Understanding technology and how to use it is growing increasingly critical to the effective operation of our legal system. Lawyers, bar associations and courts have already started adapting to this reality. In 2015, Chief Justice Roberts “recognize[ed] the evolving role of information technology in virtually every detail of life,” noting that the 2015 amendments to the Federal Rules of Civil Procedure marked the second time they were amended to address electronic evidence challenges in the Discovery process. The Federal Rules of Evidence have also been amended in the last few years as result of technology changes. Currently, more than 30 states have adopted the 2012 ABA Model Rule 1.1 making technological competence an ethical requirement for attorneys.
Technology has brought many benefits to the legal process. When managed well by the right experts, legal technology gives attorneys, judges, juries, investigators and regulators more detailed and verifiable information. This means litigants and their attorneys are more accountable and fact-finders are better equipped to find the truth. Conduct that breaks the law or entitles civil litigants to compensation or redress is more likely to be uncovered and “proved up” at trial. Unlawful and tortious actions are less likely to be swept under the carpet and missed. The process itself is more transparent as electronic data is identified and moved through the discovery process. This improves the legal system and levels the playing field for litigants seeking to resolve their disputes regardless of their resources.
When technology is misused, or its risks are overlooked, however, the results can be disastrous, expensive, and even embarrassing. For instance, the recent Mark Zuckerberg hearings were intended to address critical questions of data privacy and internet regulation. Unfortunately, the Senate question and answer sessions amounted to a giant missed opportunity for any real analysis of an incredible revelation regarding Facebook and Cambridge Analytica. The best thing to come out of the hearings may be CNET’s biting collection of clips highlighting the failure to formulate questions that evince the most basic understanding of social media and privacy issues. Similarly, during the recent Kavanaugh hearings, eDiscovery attorneys watched in frustration as Senator after Senator referred to “page” counts when they meant “documents.” None even dared inquire into any details about the “review” process at the center of the hearing preparations. eDiscovery attorneys and professionals face similar challenges when tasked with describing the process by which they identify, collect, analyze and produce electronic evidence to individuals who have little understanding of technology.
To address these challenges, most legal technology experts agree that more education is needed. However, one of the most difficult obstacles is the initial fear of technology or the sense that legal technology is something foreign and overly complex. As I often tell my colleagues, eDiscovery is not rocket science; it’s computer science. And if you break the topic down to its basic level, you find that the legal technology tools are designed by very smart developers to be operated not by computer experts, but by people with legal backgrounds.
The other major obstacle is that while technology has advanced, instead of simplifying eDiscovery, it has made it more complex. The real problem with teaching legal technology is that the functionality within the tools has become more and more specialized. For example, Relativity started out as a review platform that allowed attorneys to review data after it had been collected using forensics tools and “processed” by processing tools. Relativity now offers capabilities for collection, processing, review, and production. It has become a platform for analytics tools. It offers nine different expert certifications, each certification representing a different sub-process and area of expertise within the eDiscovery process.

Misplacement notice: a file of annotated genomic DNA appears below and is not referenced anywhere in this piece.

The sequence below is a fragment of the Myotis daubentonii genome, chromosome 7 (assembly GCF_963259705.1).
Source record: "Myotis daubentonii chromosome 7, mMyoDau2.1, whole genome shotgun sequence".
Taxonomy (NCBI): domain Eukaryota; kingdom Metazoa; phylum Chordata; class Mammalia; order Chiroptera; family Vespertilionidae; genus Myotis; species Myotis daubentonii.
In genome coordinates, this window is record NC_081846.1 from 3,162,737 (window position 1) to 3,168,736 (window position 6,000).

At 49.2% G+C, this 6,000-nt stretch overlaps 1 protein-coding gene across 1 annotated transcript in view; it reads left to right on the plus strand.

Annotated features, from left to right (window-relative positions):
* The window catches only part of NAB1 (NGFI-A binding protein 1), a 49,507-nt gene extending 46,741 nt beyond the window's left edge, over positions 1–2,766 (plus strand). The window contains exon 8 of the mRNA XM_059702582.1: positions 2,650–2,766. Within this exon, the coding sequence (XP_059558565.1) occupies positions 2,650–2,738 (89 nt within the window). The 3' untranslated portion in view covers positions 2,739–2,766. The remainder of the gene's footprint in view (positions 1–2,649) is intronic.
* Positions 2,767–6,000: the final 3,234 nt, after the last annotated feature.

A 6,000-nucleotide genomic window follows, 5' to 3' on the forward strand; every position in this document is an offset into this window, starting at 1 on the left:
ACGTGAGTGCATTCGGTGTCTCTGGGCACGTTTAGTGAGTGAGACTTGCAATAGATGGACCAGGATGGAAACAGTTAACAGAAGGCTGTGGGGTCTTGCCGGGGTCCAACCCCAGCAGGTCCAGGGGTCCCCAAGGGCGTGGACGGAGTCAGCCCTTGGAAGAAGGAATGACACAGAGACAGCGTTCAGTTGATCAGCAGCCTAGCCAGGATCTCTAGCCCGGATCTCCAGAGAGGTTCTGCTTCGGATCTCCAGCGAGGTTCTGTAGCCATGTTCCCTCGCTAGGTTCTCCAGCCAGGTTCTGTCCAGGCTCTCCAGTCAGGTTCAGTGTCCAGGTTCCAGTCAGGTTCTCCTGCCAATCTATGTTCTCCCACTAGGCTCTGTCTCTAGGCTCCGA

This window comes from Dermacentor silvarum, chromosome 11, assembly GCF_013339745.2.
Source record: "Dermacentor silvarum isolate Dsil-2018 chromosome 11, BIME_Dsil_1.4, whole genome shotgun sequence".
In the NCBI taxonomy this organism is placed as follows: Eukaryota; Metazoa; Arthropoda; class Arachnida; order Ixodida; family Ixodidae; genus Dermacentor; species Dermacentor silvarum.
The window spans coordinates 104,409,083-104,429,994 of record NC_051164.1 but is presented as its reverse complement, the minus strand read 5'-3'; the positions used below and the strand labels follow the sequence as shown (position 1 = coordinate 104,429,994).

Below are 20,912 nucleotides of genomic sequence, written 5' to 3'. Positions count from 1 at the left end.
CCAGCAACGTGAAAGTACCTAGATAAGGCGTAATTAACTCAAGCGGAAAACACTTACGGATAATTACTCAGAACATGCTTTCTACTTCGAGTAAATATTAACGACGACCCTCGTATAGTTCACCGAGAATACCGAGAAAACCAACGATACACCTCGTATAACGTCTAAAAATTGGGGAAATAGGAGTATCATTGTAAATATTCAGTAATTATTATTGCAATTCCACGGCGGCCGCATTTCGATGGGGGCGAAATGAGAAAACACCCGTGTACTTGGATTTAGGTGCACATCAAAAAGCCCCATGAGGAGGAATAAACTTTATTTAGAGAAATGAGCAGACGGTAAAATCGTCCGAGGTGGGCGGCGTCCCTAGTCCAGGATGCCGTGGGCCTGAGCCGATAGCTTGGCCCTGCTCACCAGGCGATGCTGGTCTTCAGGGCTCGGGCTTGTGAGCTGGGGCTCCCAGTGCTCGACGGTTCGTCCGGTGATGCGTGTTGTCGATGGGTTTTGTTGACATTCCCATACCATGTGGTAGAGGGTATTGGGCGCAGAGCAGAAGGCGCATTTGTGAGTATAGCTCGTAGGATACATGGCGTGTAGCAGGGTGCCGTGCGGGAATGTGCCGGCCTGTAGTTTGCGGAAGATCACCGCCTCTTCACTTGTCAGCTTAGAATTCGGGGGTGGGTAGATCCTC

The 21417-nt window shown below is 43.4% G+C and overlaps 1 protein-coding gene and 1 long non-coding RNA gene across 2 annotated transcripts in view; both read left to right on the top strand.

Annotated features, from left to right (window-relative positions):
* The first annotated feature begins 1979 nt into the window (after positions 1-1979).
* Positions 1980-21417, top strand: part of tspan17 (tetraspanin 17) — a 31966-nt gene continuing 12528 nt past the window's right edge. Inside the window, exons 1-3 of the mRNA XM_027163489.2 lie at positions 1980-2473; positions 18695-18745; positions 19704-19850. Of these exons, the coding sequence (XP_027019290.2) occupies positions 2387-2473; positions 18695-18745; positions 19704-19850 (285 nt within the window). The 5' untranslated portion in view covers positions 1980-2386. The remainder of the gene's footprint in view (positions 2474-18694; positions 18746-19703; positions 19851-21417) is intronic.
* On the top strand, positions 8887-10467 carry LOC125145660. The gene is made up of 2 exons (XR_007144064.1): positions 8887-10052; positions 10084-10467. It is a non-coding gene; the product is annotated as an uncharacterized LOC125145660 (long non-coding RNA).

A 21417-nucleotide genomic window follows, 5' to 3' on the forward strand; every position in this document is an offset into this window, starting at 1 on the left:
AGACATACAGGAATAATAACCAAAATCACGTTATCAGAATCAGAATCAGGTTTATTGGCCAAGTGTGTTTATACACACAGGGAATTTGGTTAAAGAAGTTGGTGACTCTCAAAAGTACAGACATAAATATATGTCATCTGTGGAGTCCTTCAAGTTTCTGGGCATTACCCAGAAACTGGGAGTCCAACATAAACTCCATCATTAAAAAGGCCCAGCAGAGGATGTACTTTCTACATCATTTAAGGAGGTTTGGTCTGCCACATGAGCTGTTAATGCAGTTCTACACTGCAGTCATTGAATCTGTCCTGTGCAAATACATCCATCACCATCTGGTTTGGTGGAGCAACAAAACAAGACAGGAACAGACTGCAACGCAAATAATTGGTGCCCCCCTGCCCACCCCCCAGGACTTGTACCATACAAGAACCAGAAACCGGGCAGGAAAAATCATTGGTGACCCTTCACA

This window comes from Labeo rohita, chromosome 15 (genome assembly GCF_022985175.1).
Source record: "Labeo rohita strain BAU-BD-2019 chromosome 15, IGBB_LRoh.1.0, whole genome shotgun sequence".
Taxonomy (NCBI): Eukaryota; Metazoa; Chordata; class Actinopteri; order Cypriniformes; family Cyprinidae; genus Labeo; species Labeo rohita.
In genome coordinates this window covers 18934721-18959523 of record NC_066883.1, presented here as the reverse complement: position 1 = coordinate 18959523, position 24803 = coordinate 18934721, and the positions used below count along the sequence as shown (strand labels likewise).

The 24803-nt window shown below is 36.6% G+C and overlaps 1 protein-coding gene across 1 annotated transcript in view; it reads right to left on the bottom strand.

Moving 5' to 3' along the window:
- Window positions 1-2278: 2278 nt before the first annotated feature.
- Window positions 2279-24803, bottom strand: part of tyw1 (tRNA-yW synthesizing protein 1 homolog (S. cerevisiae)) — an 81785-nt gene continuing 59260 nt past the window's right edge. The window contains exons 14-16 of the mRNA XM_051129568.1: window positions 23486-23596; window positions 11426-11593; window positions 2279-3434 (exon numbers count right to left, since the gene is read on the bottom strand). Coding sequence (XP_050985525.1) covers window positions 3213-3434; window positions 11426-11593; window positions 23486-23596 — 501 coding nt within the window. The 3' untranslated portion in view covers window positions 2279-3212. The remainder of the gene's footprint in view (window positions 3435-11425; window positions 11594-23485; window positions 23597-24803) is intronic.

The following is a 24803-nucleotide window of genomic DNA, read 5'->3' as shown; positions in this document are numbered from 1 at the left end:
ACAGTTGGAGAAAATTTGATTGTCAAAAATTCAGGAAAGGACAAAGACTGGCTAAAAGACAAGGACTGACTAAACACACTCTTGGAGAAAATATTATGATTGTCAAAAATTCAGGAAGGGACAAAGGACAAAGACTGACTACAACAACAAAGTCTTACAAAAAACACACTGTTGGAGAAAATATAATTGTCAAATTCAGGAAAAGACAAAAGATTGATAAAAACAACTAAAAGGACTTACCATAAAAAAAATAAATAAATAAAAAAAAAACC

I have now worked as a law firm eDiscovery partner and a consultant on the technology provider side for fifteen years (having spent the first ten years of my career as a trial attorney). The processes involved in moving data from a litigant’s data systems to a litigation-based data system, reviewing that data for responsiveness and privilege, and then producing the data to opposing litigants or investigators, has become more and more complicated because each step in the process has become increasingly specialized. Forensics experts, “processing” vendors, and attorney review teams have a complex array of tools to understand and workflows that best deploy those tools. With the emergence of advanced analytics and artificial intelligence, a growing consensus recognizes that legal and eDiscovery (human) expertise is more necessary than ever and that machines are not replacing humans, just making their jobs more technologically complex.
The need to understand legal technology is as critical today as it was when Judge Sheindlin wrote her law review article coining the term ESI in the Boston College Law Review in 2003. Education remains the best way to increase the level of technology expertise for attorneys and legal professionals. The key is providing education that breaks the topics down and explains them using language that people with legal training can understand. After all, it’s not rocket science.
CDS offers CLEs on a wide range of eDiscovery topics. Please contact us today if your firm would like to expand their knowledge in this space.